If Imelda Marcos goes cruelty-free, Frank Zigrang might get rich; NON-LEATHER SHOE KING SHOWS HUMANE MERCHANTS HOW

From ANIMAL PEOPLE, September 1993:

DAKOTA CITY, Iowa––”I’ve learned everything the hard way,” Frank
Zigrang states, “and I’m still learning from my mistakes.”
Zigrang founded his mail-order non-leather shoe firm, Heartland Products
in 1986, with no experience in either direct-mail sales or the shoe business. But in
six months as a vegetarian, Zigrang had discovered a vacant market niche, and as a
career businessman, he didn’t waste time moving to fill it. Heartland now boasts a
customer list of 30,000, annual sales of $100,000, and turns a modest profit.
“I’m making a living, anyway,” Zigrang admits. “It maybe isn’t much of
a living by some people’s standards, but I still have other business interests,”
including a share in the family grain farm run by his older brother.
Zigrang has become legendary in the animal protection community
through his frequent sales exhibits at half a dozen regional conferences per year.
But that’s not the key to his success. “I just do that for visibility,” he explains. “To
sell anything, you have to stay visible.” The keys, he emphasizes, “are the old
business stand-bys. That’s price, convenience, and quality. If you can’t sell some-
thing for less than the store at the mall, you sell something better than they have
down at the mall, or something they don’t stock, and you make it more convenient
for your customers to place an order with you than to drive down to the mall. You
stay in touch with your customers. That’s how you get repeat orders. You stock
what they want.”

Zigrang’s watchword is inventory. To maintain his sales volume, he
keeps $50,000 worth of shoes––that’s wholesale value––on hand at all times. “You
can’t have convenience without inventory,” he explains. “You can’t sell just one
thing, and you can’t always be back-ordering and making the customers wait. If
you get an order, you ship it out that day.” The current Heartland catalog lists 67
different shoe styles, of 22 different types, most of which are available in a range
of five to seven sizes.
Zigrang makes money, he says, to make a point. “If I just wanted to
make money,” he begins, “I could do it a lot of ways.” He earned a degree in busi-
ness administration from the University of Iowa in 1961, spent five years as field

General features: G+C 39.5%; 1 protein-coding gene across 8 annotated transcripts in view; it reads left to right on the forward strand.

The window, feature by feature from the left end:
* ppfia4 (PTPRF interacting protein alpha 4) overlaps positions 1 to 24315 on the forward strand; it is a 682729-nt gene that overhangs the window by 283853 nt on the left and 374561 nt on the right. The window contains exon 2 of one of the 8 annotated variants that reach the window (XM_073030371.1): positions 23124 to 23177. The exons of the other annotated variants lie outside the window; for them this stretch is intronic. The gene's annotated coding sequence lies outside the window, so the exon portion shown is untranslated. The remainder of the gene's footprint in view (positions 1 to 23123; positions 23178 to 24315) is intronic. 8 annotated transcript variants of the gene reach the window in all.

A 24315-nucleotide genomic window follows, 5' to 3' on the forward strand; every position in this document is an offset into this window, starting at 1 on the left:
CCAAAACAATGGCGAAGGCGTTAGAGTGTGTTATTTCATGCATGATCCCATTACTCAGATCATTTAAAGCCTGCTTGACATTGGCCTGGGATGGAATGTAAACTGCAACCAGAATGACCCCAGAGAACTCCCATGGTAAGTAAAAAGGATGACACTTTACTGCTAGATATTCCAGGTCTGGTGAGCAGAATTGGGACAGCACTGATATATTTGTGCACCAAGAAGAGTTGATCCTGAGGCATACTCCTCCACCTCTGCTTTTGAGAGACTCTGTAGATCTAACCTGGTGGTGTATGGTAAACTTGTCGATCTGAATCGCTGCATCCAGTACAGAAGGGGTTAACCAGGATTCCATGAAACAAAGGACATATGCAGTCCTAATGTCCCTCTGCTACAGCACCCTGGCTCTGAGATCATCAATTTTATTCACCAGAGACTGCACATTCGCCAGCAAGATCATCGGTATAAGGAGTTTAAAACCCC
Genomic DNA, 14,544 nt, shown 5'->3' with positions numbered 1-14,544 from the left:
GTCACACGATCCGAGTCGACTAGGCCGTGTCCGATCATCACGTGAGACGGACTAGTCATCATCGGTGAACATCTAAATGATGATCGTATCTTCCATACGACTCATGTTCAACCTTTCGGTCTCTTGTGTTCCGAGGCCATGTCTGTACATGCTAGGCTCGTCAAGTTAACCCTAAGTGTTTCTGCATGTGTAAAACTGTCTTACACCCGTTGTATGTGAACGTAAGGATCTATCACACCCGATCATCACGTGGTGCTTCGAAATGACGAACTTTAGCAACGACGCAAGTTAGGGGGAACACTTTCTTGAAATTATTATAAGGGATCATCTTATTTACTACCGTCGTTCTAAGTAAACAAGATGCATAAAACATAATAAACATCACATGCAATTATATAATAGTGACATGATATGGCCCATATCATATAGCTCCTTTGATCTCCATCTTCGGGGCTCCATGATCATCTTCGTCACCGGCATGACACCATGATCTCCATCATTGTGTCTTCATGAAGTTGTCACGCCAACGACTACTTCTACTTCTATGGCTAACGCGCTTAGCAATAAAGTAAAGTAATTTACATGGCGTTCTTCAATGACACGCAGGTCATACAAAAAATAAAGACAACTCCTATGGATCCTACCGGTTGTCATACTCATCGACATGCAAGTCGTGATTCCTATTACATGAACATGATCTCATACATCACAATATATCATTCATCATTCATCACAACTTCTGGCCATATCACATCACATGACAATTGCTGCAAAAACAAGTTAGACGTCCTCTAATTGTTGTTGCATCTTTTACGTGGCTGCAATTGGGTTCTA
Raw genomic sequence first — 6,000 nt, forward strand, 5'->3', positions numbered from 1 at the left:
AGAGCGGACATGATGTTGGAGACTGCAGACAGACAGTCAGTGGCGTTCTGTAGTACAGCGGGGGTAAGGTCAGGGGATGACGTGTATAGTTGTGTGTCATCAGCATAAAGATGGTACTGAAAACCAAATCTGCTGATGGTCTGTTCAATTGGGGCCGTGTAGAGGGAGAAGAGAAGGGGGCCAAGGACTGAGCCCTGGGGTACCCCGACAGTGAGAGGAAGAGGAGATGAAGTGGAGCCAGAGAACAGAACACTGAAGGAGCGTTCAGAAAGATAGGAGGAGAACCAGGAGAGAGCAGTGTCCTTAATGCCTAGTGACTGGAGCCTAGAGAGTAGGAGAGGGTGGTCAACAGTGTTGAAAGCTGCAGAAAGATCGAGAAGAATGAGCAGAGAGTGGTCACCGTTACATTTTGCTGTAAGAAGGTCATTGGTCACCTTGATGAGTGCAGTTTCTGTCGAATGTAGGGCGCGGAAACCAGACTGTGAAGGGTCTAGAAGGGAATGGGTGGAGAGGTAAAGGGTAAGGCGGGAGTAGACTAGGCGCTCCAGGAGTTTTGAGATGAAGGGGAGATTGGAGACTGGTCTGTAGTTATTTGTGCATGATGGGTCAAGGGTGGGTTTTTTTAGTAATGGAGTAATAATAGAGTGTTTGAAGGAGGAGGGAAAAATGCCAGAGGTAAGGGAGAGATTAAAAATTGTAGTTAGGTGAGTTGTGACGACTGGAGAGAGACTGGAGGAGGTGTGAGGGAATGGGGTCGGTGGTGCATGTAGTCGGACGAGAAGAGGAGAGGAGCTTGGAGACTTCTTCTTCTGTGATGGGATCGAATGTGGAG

director for the national fraternity Delta Chi, was a mobile home vendor for three
years, and spent 10 years as a realtor before founding Heartland. “If you look at the
hunting and fishing magazines,” he continues, “you’ll see that the ads are driving
them, paying for the publications, which keep the sportsmen informed and orga-
nized. Business is what pays for the ads and keeps it all going. In the humane com-
munity, we need our own economic base. People need to become involved not just
in activism, but in economic activity. Don’t just start a group and ask for contribu-
tions. Open a vegetarian restaurant, open a green store. Fill a need and create a
market. That’s how you’re going to sell our cause.”
Zigrang is also heavily involved in both activism and hands-on humane
work. In 1985 he became the volunteer dogcatcher for Humboldt County, where
he’s lived virtually all his life; in 1989 the county began covering his expenses. “I
bring two or three cruelty prosecutions per year,” he says. “I have a 100% convic-
tion rate so far, because I don’t prosecute if I don’t have a good case. I get excellent
cooperation from the police, the sheriff, the prosecutor, and the local newspaper.”
Zigrang has now served for seven years on the Fort Dodge Humane Society board
of directors, including a stint as president. In addition, Zigrang headed a Rails to
Trails fund drive for the local conservation board, which bought a 36-mile stretch
of abandoned railway and converted it into a hiking route.
Business background, Zigrang finds, gives him extra credibility as a
humane advocate, and especially as an outspoken vegetarian in a state closely asso-
ciated with animal agriculture––”Because I’m not hurting the economy,” he says.
“I’m creating the economy.”
––Merritt Clifton
Print Friendly

Leave a Reply

Your email address will not be published.